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11. October 2015 15:50
by Allan
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Are you missing out on the benefits of Socially Responsible ETFs?

11. October 2015 15:50 by Allan | 0 Comments

Like most things in life, overnight success often takes ten or more years to come to fruition, and so it is with Socially Responsible Investing, SRI. Figures published in 2014 by the Forum for Sustainable and Responsible Investment, a US association comprising institutions and organizations, suggest an estimated $6.57 trillion of assets in the US tracking SRI strategies.

 

 

Screening on Social, Environmental and Corporate Governance

Hardly a drop in the ocean as this accounts for more than one sixth of all assets held by professional managers in the US. No wonder there has been a push by MSCI into this space with their ESG, Environmental Social Governance, family of indices. This in turn has seen UBS throw their hat in the ring as their ETF division partnered with MSCI to benchmark their products.

The methodology by which each index provider has designed their SRI screening of companies on one level can be nuanced, but on another is very straight forward to understand: if as a company you are not acting in a socially and environmentally-friendly manner, you are not allowed in as your name is not on the list! Interestingly, none of the MSCI indices includes Volkswagen, but to get a flavour, just look at the top 5 holdings of the ETF providing exposure to the UK large cap sector and this includes Astra Zeneca, GlaxoSmithKline, Reckitt Benckiser, Vodafone and Prudential.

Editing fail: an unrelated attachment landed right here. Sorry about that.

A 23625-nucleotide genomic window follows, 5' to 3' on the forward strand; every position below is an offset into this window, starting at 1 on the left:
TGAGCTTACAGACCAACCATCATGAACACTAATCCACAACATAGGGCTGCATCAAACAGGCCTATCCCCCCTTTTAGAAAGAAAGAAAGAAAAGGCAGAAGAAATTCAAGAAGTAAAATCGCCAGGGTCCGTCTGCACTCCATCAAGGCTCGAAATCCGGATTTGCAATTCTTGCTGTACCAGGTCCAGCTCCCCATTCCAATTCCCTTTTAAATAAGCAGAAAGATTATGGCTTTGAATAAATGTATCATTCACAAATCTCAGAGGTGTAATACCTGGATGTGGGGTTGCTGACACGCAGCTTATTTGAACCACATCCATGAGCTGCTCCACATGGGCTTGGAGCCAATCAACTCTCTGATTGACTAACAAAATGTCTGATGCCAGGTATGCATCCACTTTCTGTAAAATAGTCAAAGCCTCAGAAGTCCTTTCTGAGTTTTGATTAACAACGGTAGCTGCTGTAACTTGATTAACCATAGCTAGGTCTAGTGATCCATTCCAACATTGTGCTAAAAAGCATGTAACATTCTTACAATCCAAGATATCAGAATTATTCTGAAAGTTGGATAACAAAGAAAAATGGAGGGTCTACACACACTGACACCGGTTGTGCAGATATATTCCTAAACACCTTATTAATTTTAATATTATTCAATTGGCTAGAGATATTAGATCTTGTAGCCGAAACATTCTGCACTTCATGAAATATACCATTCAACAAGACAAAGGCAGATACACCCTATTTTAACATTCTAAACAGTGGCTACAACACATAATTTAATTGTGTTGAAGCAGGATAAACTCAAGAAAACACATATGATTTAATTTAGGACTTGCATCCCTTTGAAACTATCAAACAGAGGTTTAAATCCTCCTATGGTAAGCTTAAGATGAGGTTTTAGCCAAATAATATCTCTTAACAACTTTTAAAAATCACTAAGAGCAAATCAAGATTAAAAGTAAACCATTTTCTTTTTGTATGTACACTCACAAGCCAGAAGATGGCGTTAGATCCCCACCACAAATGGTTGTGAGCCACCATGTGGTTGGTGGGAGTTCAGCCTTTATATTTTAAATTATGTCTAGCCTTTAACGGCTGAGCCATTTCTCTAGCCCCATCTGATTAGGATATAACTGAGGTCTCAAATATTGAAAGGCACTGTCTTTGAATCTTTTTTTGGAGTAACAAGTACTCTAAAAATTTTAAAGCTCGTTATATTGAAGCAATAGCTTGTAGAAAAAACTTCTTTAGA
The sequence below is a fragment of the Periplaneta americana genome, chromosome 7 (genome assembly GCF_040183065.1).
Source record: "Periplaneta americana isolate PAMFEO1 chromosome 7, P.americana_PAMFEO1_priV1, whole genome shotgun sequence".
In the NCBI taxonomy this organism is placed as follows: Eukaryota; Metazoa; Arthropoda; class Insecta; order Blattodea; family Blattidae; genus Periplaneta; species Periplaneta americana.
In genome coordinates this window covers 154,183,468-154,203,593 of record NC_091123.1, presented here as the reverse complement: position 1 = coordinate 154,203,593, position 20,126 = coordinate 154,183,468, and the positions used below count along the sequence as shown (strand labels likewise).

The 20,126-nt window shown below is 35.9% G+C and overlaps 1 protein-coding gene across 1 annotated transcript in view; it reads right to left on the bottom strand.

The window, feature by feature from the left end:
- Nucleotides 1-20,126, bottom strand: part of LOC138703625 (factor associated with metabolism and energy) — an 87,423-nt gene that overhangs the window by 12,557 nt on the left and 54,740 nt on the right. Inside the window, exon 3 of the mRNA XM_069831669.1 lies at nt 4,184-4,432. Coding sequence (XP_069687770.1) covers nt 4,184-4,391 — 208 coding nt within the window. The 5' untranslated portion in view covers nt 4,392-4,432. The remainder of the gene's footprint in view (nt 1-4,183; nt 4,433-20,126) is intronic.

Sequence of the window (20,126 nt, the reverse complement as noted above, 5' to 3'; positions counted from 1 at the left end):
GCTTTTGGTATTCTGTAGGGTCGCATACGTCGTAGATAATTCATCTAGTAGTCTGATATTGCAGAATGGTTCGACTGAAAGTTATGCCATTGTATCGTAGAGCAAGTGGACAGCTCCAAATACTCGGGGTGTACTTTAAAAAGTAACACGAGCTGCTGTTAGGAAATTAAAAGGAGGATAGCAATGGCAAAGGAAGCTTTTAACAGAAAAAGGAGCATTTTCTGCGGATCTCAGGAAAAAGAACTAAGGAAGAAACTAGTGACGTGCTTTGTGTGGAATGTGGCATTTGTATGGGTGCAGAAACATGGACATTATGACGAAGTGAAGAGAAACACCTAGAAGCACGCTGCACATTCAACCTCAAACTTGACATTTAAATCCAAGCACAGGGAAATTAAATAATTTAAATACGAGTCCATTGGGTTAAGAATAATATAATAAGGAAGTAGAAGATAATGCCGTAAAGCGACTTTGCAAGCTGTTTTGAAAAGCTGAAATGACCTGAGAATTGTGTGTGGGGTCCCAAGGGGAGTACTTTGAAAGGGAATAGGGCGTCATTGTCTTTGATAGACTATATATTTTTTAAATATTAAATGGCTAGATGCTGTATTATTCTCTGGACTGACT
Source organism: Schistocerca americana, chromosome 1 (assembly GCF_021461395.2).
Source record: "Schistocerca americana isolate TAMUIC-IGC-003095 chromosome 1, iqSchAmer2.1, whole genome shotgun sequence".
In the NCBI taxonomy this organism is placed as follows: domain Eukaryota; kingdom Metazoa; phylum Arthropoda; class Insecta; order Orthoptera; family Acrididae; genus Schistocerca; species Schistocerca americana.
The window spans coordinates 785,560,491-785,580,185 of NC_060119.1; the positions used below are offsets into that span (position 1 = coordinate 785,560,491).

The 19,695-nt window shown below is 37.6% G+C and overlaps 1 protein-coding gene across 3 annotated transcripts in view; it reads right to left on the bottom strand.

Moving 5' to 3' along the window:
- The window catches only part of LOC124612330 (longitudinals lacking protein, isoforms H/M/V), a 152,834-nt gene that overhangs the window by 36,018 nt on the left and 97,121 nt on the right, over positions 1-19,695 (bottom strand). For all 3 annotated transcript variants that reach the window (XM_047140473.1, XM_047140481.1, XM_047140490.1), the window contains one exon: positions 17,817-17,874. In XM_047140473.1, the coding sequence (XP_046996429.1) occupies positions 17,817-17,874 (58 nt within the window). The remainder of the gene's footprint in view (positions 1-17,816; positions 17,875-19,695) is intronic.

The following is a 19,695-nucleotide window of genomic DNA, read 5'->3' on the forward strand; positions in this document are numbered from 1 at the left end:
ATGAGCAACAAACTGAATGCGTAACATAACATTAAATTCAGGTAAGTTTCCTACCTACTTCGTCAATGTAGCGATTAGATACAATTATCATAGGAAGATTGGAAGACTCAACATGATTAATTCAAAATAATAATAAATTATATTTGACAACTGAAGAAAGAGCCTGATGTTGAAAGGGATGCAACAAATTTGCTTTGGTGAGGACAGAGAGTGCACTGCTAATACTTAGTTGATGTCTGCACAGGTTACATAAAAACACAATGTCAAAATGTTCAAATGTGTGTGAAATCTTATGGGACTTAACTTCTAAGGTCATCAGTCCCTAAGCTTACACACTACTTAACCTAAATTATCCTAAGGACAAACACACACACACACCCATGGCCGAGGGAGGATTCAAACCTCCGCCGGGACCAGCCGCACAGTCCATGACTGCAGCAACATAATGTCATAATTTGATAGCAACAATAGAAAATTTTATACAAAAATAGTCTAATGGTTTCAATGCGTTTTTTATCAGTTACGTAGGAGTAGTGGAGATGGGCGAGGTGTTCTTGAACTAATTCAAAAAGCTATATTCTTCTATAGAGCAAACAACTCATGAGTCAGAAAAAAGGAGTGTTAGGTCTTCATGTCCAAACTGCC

The MSCI SRI equity indices are re-balanced quarterly and comprise those companies with a ‘Best-In-Class’ ESG rating and who are not involved in the following industries; Military Weapons, Nuclear Power, Adult Entertainment, Tobacco, Alcohol, Civilian Firearms, GMOs and Gambling. The weightings of each constituent match the sector and regional weighting of the parent MSCI ACWI index, thus avoiding any unnecessary systematic risk introduced by the SRI filtering process. The ESG rating framework itself is very rigorous, scoring a company on a scale from AAA to CCC, with 37 key issues monitored on an annual basis contributing to the rating. Other screening processes, like for the iShares Sustainability ETFs, work on a similar basis.

The history of socially responsible investing in the UK can be traced back to the FTSE4Good set of indices which were launched in 2001, but it wasn’t until early 2011 that the first SRI ETF was listed on the London Stock Exchange, the iShares Dow Jones Europe Sustainability Screened UCITS ETF. With a family of six ETFs tracking the MSCI Socially Responsible indices, UBS is the clear market leader. More recently they have listed a corporate bond ETF with SRI screening, the UBS Barclays MSCI US Liquid Corporates Sustainable UCITS ETF, (Bloomberg Ticker UC98), which is very welcome as this offers the opportunity to implement a diversified SRI portfolio solution using ETFs.

ETFs with SRI screening

Source: Twenty20 Investments, as of 11 October 2015

There are two reasons why an investor might want to get exposure to SRI. The first is the obvious one, it hopefully makes us feel good to invest in ‘good’ companies. The other belief is that companies are included in the index because it is deemed that displaying attributes of good corporate governance, and social and environmental responsibility are good drivers of long term investment returns, and yes I do personally believe that as well. Looking at the ESG-screened MSCI UK equities index, as of 30 September 2015, the one year net index performance reported by MSCI is 2.2% compared to that of the standard MSCI UK index which was down 5.9% during the same period. A nice surprise indeed, but please do not expect this kind of outperformance all the time.